home  •    about us  •    courses  •    student work  •    alumni news  •    what's new

CBC Television Series, 1952-1982

by Blaine Allan

Return to
CBC Series Index



Sun 11:15-11:40 p.m., 5 Jul 1959-26 Jun 1960

Sun 11:20-11:40 p.m., 9 Oct 1960-1 Jan 1961

Sun 10:00-10:30 p.m., 19 Feb-25 Jun 1961

Various times, 1962

Background, produced by Cliff Solway, replaced This Week as a late Sunday night analysis of issues in the news. The change in format and title reflected a change in the audience that the CBC projected for the series. This Week had attracted growing numbers of viewers, and the Talks and Public Affairs Department explained, "Of these new viewers, we thought there must be a number who are not as well versed on the background of the topics selected." Background tried to outline a topic in the news and discuss the events leading to the current situation. Most programs concerned immediate issues. Some involved more advance planning, such as segments on international business mergers, atomic fallout, and political situations in Poland, Bulgaria, and Portugal. The host and narrator for the series was Rick Hart, a thirty-eight year old political science graduate of the University of Saskatchewan, who had spent seventeen years in the army and had little broadcasting experience.

In the 1960 season Hart was replaced with a number of commentators, who included Alistair Cooke, Malcolm Muggeridge, Philip Deane, Arnold Beichman, Robert, McKenzie, Robert Fulford, and Michael Maclear, and in January 196l, Background moved into prime time. Cooke, the U.S. correspondent for the Manchester Guardian, had appeared frequently on the previous season of Background, and offered reports on the U.S. scene for Canadian viewers. Maclear, previously editor of CBC Newsmagazine and a correspondent for CBC News was the show's writer and chief correspondent.

In 196l, Maclear prepared a two-part report on Israel for the show. Muggeridge examined monarchy in modern day Europe in one program, and the decline of political satire in another. Beichman, a correspondent for the Christian Science Monitor, prepared an examination of the press in Canada. Background also presented a documentary on the Third Reich, produced with the aid of journalist and historian William L. Shirer.

For the 196l-l962 season, Background included a subseries of documentaries, produced by Douglas Leiterman, called The Critical Years. The first, called Forty Million Shoes, directed by Leiterman with cinematography by Grahame Woods, concerned social problems in Brazil. Subsequent segments included The U.S. Presidency; In Peril, an examination of the United Nations activities in Africa; Report from the Wasteland, about television in North America; and The Pursuit of Happiness, on Sweden's welfare state. The Critical Years continued the following season with a documentary on the campaigns of the political leaders in the Canadian federal election the previous June.


Fri 4:30-5:00 p.m., 5 Apr-6 Sep 1974

A half-hour children's show, divided into two fifteen minute segments. The first segment, Au jardin de Pierrot, came from the French network. Pierrette Boucher, for six years a children's singing teacher, led a group of young children who sang popular French-Canadian folk songs in a playground set, complete with swings, sandboxes, and a carousel. The series was produced for Radio-Canada by Maurice Falardeau.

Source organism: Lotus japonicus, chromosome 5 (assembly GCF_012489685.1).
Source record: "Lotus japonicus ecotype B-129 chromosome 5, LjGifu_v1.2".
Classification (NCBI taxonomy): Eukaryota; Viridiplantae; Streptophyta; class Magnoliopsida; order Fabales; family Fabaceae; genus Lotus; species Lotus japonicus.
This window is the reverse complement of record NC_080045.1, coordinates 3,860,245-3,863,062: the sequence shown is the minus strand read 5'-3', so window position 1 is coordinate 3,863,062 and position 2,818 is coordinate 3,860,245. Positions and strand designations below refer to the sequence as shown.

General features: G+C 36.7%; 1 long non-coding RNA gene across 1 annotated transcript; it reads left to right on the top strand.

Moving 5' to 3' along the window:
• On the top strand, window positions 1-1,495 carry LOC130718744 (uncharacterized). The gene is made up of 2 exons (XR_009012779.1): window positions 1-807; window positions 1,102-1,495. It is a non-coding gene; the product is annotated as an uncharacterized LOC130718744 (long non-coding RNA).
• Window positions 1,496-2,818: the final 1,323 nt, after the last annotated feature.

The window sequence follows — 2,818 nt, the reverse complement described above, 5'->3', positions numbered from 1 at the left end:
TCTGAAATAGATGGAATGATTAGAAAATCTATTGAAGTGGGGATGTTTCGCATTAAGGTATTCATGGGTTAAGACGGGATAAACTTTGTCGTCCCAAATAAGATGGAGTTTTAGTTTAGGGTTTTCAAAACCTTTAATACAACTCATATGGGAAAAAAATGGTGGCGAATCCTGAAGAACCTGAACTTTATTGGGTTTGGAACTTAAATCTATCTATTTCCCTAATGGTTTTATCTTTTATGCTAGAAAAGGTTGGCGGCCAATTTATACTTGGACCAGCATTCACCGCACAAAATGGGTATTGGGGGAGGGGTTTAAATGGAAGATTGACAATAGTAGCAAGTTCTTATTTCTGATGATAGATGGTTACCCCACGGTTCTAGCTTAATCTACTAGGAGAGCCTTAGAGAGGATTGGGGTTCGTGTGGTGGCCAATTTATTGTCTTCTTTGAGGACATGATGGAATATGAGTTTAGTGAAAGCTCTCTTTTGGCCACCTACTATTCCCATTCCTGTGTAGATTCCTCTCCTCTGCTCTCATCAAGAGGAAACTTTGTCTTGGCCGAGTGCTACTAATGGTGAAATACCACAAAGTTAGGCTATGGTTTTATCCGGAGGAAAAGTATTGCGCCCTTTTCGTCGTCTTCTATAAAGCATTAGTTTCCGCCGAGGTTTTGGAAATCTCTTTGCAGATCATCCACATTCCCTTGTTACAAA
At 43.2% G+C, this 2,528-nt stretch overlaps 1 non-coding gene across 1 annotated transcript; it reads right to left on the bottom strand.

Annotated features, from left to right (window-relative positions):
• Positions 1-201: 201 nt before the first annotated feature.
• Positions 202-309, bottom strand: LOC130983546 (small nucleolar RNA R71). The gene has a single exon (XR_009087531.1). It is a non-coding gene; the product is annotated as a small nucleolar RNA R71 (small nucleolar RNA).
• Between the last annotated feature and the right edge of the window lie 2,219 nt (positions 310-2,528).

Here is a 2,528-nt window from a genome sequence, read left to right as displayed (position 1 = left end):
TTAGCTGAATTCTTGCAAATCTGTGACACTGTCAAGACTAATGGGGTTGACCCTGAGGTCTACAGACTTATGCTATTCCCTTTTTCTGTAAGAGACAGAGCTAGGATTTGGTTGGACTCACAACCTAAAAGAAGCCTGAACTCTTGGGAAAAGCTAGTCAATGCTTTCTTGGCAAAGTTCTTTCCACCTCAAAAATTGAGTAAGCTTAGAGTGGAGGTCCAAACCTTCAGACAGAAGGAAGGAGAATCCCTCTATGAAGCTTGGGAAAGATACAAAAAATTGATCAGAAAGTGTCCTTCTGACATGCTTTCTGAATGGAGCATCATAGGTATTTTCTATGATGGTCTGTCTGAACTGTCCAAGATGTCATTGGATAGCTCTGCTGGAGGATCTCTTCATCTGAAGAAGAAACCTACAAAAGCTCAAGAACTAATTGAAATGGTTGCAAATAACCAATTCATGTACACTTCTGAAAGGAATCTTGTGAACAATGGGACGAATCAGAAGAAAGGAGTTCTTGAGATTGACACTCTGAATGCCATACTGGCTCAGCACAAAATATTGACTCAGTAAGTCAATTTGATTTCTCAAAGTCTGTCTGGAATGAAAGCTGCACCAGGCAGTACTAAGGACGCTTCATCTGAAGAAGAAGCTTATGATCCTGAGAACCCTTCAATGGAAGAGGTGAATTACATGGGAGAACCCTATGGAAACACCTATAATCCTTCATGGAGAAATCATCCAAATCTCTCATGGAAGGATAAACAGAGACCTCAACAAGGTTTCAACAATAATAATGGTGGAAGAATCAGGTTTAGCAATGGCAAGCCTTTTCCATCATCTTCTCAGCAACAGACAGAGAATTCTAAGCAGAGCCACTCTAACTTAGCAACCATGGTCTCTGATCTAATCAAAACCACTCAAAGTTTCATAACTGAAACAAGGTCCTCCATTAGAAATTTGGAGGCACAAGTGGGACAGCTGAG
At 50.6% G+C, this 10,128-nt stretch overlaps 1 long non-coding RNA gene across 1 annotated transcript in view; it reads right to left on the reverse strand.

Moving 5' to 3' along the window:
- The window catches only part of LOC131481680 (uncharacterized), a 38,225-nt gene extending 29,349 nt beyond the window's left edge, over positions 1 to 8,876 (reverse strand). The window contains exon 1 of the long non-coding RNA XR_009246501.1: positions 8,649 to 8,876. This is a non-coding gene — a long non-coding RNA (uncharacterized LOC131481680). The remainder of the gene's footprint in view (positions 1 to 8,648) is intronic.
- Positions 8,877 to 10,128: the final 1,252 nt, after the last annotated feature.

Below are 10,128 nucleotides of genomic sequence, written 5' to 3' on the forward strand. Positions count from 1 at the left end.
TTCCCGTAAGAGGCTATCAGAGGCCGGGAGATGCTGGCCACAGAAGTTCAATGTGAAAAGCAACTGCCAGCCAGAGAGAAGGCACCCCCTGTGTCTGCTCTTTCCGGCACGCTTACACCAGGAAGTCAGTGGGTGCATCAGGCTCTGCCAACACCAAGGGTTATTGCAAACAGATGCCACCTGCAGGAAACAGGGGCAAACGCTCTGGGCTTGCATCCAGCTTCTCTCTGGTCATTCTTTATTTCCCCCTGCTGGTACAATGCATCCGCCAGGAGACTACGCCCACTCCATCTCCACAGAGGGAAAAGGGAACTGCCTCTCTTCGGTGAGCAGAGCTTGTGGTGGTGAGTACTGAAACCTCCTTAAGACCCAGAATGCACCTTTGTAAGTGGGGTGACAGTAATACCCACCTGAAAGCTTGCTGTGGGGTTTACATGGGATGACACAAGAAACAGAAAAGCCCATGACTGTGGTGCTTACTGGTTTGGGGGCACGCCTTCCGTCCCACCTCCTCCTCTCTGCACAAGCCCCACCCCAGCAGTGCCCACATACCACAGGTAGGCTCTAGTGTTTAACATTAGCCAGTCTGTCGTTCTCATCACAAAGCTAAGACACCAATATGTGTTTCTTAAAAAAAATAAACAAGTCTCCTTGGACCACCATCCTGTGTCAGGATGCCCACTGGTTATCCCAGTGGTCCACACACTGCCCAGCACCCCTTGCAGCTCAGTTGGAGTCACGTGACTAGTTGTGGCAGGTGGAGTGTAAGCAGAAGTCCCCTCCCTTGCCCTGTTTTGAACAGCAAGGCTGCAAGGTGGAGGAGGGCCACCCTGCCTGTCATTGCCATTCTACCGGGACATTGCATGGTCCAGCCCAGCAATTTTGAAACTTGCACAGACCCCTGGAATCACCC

The last fifteen minutes of the program were devoted to production by young filmmakers. Contributing production companies included the Toronto companies, Nelvana Ltd., the Visual Education Centre, Moreland Latchford Ltd., and, from Vancouver, Communicalp Film Productions.

The Ballad Singer

Wed 5:15-5:30 p.m., 16 Jun-23 Jun 1954

A program of folk songs for young people, performed by Greg Curtis. The short-lived, fifteen-minute broadcast was produced by Peggy Nairn.

Ballades et chansons

Sun 5:30-6:00 p.m., 6 Jul-28 Sep 1969

Also known by its English title, Ballads and Songs, Ballades et chansons originated in different centres across the country, and featured local artists from the ten provinces. The musical selections, sung in both French and English, varied widely in type, and performers included choirs, vocal groups, and soloists. The series, which aired on the national network for two summers, was produced for Radio-Canada by Lisette LeRoyer, and the host was Jacques Fauteux.

Ballads and Bards

Sat 6:30-6:45 p.m., 4 May-29 Jun 1963

Singer Reg Gibson, who had been a member of the chorus on Swingalong, and Jim Pirie, guitarist with the Selkirk Settlers on Red River Jamboree, had had a program of country music called Shenandoah on radio since 1962. In July 1962, they moved the program to television and changed its name to Ballads and Bards. It was seen in Winnipeg and Edmonton, and went national for nine weeks starting in May 1963.

The Bananas

Thu 4:30-5:00 p.m., 2 Jan-6 Feb 1969

Rod Coneybeare had successfully blended teaching and humour for young people in collaboration with Charles Winter on their radio program, The Rod and Charles Show, and with Bob Homme on The Friendly Giant, where Coneybeare played the voices of Rusty the Rooster and Jerome the Giraffe. With producer Robert Gibbons (who also produced Mr. Dressup), Coneybeare created The Bananas as an attempt to teach young people "attitudes through humour."